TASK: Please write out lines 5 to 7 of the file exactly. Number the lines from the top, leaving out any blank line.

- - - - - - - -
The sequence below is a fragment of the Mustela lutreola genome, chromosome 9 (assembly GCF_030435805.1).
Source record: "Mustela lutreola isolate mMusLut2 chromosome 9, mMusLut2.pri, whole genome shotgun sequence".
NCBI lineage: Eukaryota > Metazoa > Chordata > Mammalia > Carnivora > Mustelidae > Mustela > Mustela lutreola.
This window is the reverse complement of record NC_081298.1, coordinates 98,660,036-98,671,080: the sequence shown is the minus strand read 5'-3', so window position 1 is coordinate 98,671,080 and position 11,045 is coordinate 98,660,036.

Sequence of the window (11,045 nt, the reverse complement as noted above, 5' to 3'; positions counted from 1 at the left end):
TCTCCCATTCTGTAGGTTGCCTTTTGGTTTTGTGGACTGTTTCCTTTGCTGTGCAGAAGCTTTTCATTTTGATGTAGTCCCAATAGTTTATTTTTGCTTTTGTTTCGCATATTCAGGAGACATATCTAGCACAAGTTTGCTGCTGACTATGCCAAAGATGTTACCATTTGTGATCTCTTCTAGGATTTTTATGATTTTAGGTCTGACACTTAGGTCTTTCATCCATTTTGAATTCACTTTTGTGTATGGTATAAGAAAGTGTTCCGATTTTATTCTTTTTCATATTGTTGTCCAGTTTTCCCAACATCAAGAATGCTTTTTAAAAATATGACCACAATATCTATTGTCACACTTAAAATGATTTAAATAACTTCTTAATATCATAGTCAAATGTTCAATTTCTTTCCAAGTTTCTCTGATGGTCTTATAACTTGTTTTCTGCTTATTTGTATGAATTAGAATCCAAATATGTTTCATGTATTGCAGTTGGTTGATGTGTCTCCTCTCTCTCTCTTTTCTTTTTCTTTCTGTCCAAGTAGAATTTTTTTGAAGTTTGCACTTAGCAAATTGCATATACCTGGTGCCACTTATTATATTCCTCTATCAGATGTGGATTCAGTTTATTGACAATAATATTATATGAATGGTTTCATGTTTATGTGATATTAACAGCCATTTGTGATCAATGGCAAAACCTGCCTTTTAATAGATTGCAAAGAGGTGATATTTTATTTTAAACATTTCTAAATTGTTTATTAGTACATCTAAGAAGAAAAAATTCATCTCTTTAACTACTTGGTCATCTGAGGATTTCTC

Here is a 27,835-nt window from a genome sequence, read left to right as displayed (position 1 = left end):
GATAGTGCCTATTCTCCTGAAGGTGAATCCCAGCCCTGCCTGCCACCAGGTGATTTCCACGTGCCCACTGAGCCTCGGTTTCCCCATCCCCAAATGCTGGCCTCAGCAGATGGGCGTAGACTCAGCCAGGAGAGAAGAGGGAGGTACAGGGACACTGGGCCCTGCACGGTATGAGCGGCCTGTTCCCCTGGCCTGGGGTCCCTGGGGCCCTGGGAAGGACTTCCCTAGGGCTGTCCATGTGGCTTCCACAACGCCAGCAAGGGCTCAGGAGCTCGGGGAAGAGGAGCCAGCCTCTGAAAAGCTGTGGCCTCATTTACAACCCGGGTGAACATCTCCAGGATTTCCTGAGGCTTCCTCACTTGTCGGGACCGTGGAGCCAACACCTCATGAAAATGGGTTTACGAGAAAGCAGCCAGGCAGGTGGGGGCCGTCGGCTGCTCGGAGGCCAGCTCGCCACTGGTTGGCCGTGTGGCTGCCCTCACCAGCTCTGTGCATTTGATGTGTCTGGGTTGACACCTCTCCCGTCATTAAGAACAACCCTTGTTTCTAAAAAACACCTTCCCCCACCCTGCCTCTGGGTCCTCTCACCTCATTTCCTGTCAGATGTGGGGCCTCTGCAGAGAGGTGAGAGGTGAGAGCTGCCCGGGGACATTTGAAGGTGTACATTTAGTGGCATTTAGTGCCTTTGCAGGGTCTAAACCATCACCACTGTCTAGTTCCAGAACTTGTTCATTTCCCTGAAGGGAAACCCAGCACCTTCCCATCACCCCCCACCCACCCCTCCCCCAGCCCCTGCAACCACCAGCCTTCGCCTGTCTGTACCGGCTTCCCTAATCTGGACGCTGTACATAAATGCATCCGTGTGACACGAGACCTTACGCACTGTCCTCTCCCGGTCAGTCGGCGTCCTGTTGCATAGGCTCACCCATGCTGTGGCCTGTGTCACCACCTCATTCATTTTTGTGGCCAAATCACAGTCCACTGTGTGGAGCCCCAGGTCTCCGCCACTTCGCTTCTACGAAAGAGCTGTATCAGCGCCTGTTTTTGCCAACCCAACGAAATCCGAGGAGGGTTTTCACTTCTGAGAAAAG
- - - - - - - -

Sequence of the window (11,045 nt, the reverse complement as noted above, 5' to 3'; positions counted from 1 at the left end):
TCTCCCATTCTGTAGGTTGCCTTTTGGTTTTGTGGACTGTTTCCTTTGCTGTGCAGAAGCTTTTCATTTTGATGTAGTCCCAATAGTTTATTTTTGCTTTTGTTTCGCATATTCAGGAGACATATCTAGCACAAGTTTGCTGCTGACTATGCCAAAGATGTTACCATTTGTGATCTCTTCTAGGATTTTTATGATTTTAGGTCTGACACTTAGGTCTTTCATCCATTTTGAATTCACTTTTGTGTATGGTATAAGAAAGTGTTCCGATTTTATTCTTTTTCATATTGTTGTCCAGTTTTCCCAACATCAAGAATGCTTTTTAAAAATATGACCACAATATCTATTGTCACACTTAAAATGATTTAAATAACTTCTTAATATCATAGTCAAATGTTCAATTTCTTTCCAAGTTTCTCTGATGGTCTTATAACTTGTTTTCTGCTTATTTGTATGAATTAGAATCCAAATATGTTTCATGTATTGCAGTTGGTTGATGTGTCTCCTCTCTCTCTCTTTTCTTTTTCTTTCTGTCCAAGTAGAATTTTTTTGAAGTTTGCACTTAGCAAATTGCATATACCTGGTGCCACTTATTATATTCCTCTATCAGATGTGGATTCAGTTTATTGACAATAATATTATATGAATGGTTTCATGTTTATGTGATATTAACAGCCATTTGTGATCAATGGCAAAACCTGCCTTTTAATAGATTGCAAAGAGGTGATATTTTATTTTAAACATTTCTAAATTGTTTATTAGTACATCTAAGAAGAAAAAATTCATCTCTTTAACTACTTGGTCATCTGAGGATTTCTC

Here is a 27,835-nt window from a genome sequence, read left to right as displayed (position 1 = left end):